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I am studying quotient topology.Different books define the concept differently but I think I have got the crux of the concept.I want to verify whether I have understood properly and whether it is sufficient for me.

Let $X$ and $Y$ be two topological spaces and $f:X\to Y$ be a surjection.Then $f$ is called a quotient map if $U\subset Y$ is open iff $f^{-1}(U)\subset X$ is open.Now suppose $X$ is a topological space and $Y$ is a set such that $f:X\to Y$ is a surjection.Then the topology on $Y$ that makes the map $f$ into a quotient map is the topology $\mathcal T(f)=\{U\subset Y:f^{-1}(U) $ is open in $X\}$.It is known as the quotient topology.Now if we have an equivalence relation $\sim$ on $X$ and $X^*=X/\sim$ be the quotient set,then together with the quotient topology $X^*$ is called the quotient space.Now $\mathcal T(f)$ on $X^*$ is the largest topology that makes the map $f$ continuous because if $\tau$ is another topology on $X^*$ such that $f$ is continuous then $\tau\subset \mathcal T(f)$.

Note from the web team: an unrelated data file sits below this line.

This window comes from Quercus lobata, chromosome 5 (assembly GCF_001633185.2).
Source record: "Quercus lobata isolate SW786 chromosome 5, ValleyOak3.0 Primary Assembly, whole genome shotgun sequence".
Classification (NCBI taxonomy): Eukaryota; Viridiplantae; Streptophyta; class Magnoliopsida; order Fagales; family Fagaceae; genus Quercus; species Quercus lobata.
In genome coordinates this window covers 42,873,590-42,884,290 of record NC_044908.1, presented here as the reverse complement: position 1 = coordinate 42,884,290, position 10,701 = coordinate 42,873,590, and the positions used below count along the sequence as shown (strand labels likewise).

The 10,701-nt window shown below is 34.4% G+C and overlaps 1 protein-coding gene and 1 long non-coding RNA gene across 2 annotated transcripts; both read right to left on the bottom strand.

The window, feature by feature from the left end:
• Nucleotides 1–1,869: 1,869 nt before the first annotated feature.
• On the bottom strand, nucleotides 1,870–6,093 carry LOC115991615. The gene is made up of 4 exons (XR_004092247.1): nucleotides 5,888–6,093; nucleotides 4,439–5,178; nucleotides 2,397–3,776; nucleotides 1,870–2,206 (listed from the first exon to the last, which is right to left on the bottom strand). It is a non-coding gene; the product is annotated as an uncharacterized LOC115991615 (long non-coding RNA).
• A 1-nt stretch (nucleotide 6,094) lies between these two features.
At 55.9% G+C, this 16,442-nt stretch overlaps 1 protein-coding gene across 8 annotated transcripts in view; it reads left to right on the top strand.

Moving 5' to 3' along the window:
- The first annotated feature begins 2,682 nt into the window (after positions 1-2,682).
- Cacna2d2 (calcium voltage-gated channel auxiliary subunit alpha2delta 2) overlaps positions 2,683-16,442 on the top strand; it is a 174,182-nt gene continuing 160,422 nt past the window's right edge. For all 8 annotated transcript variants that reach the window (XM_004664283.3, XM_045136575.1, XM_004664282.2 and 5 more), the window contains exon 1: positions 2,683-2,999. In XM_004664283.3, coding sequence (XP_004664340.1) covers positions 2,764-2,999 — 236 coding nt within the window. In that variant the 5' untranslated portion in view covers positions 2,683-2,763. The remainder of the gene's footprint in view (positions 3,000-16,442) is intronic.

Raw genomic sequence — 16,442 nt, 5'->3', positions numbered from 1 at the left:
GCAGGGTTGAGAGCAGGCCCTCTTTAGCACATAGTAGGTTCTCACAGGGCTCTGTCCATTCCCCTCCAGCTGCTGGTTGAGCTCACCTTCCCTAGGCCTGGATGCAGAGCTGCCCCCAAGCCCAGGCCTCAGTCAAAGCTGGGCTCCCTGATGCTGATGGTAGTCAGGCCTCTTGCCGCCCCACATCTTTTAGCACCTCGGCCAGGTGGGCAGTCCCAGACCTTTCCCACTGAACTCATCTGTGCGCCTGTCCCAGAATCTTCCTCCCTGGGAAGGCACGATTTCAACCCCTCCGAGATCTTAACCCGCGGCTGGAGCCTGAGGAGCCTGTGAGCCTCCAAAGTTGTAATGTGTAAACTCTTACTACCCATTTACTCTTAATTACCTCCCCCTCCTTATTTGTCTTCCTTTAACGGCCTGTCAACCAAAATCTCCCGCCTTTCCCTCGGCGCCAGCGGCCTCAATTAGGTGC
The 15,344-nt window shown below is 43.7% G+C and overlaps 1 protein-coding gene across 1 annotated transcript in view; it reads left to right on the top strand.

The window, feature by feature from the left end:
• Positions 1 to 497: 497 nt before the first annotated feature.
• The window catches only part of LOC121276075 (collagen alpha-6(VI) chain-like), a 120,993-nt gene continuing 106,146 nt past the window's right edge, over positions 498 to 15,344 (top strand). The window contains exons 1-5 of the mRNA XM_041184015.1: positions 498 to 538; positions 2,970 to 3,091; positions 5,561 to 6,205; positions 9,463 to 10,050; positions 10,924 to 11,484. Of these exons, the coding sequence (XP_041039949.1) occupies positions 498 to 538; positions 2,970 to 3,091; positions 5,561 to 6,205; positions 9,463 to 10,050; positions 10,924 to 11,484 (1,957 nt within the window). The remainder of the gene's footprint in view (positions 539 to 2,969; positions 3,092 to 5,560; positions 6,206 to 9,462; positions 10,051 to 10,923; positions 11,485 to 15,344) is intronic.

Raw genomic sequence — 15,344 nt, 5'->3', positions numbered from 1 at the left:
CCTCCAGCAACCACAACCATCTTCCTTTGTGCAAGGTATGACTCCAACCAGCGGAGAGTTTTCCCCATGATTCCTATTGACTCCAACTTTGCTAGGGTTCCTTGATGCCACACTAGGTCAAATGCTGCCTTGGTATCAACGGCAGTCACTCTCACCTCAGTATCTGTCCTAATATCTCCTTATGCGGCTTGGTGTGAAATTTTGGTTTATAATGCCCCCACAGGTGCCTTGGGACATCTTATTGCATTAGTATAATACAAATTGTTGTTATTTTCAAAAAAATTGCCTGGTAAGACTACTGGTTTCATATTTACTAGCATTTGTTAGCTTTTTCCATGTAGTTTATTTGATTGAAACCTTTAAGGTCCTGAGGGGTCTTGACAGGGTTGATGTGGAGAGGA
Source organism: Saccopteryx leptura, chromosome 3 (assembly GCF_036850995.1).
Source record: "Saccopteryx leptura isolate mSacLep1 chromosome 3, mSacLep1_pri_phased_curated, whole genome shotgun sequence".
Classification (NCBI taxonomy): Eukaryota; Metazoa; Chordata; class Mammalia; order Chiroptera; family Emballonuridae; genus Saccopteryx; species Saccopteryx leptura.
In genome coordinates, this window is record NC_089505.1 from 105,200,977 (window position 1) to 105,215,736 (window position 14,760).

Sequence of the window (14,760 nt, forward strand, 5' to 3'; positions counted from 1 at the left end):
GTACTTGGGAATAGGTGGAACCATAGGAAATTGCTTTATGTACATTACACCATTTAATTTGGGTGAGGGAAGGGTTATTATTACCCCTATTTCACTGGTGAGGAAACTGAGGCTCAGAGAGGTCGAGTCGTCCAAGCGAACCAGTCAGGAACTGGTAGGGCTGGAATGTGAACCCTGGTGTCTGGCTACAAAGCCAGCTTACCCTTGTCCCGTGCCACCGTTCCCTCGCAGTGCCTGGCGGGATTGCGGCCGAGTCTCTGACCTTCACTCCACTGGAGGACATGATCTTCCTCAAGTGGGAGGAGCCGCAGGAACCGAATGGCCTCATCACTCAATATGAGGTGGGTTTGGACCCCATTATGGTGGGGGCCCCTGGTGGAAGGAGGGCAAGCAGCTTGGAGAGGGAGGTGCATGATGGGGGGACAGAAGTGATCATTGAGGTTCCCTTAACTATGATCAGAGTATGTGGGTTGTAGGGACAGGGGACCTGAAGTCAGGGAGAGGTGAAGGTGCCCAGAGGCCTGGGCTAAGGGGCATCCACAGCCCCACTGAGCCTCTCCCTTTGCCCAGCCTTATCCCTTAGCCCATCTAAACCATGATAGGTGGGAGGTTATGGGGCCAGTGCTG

Is this understanding fine and enough?

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Let $X$ be a topological space, $Y$ be a set and $f:X\to Y$ be a map of sets. We define the final topology $\mathscr{T}_f$ on $Y$ relative to $f$ to be the largest topology on $Y$ making $f$ continuous; this topology is exactely defined by $$\mathscr{T}_f=\{U\subseteq Y : f^{-1}(U) \ is \ open \ in \ X \}$$ Now consider an equivalence relation $\sim $ in $X$ and $\pi:X\to X/\sim$ the quotient map. The quotient topology in $X/\sim$ is defined to be the final topology on $X/\sim$ relative to $\pi$. Now if $X$ and $Y$ are topological spaces and $f:X\to Y$ is a surjection and a quotient map i.e, $U\subseteq Y$ is open iff $f^{-1}(U)\subseteq X$ is open. Then we define in $X$ the relation $\sim$ by: $x\sim x^\prime \Leftrightarrow f(x)=f(x^\prime)$. It is easy to see that $\sim$ is an equivalence relation and that $X/\sim$ endowed with the quotient topology is homeomorphic to $Y$.

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